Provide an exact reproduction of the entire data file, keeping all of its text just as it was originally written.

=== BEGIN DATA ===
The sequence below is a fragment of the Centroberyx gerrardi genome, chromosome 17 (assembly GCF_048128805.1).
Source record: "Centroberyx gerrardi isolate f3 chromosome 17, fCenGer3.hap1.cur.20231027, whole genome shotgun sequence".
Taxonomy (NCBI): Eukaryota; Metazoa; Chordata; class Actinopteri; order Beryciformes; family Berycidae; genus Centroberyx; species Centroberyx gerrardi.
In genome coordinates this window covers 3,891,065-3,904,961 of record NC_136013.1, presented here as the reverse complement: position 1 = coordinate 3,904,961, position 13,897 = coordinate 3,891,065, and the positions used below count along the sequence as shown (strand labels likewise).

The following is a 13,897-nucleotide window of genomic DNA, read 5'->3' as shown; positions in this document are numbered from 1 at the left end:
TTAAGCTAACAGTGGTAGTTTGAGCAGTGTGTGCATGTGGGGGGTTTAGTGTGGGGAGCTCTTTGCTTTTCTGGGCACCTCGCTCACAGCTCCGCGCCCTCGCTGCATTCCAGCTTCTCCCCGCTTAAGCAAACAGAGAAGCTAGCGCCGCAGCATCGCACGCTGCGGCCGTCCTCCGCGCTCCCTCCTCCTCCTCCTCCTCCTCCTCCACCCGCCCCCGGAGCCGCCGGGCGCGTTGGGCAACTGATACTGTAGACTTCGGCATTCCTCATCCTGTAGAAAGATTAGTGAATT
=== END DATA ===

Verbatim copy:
The sequence below is a fragment of the Centroberyx gerrardi genome, chromosome 17 (assembly GCF_048128805.1).
Source record: "Centroberyx gerrardi isolate f3 chromosome 17, fCenGer3.hap1.cur.20231027, whole genome shotgun sequence".
Taxonomy (NCBI): Eukaryota; Metazoa; Chordata; class Actinopteri; order Beryciformes; family Berycidae; genus Centroberyx; species Centroberyx gerrardi.
In genome coordinates this window covers 3,891,065-3,904,961 of record NC_136013.1, presented here as the reverse complement: position 1 = coordinate 3,904,961, position 13,897 = coordinate 3,891,065, and the positions used below count along the sequence as shown (strand labels likewise).

The following is a 13,897-nucleotide window of genomic DNA, read 5'->3' as shown; positions in this document are numbered from 1 at the left end:
TTAAGCTAACAGTGGTAGTTTGAGCAGTGTGTGCATGTGGGGGGTTTAGTGTGGGGAGCTCTTTGCTTTTCTGGGCACCTCGCTCACAGCTCCGCGCCCTCGCTGCATTCCAGCTTCTCCCCGCTTAAGCAAACAGAGAAGCTAGCGCCGCAGCATCGCACGCTGCGGCCGTCCTCCGCGCTCCCTCCTCCTCCTCCTCCTCCTCCTCCACCCGCCCCCGGAGCCGCCGGGCGCGTTGGGCAACTGATACTGTAGACTTCGGCATTCCTCATCCTGTAGAAAGATTAGTGAATT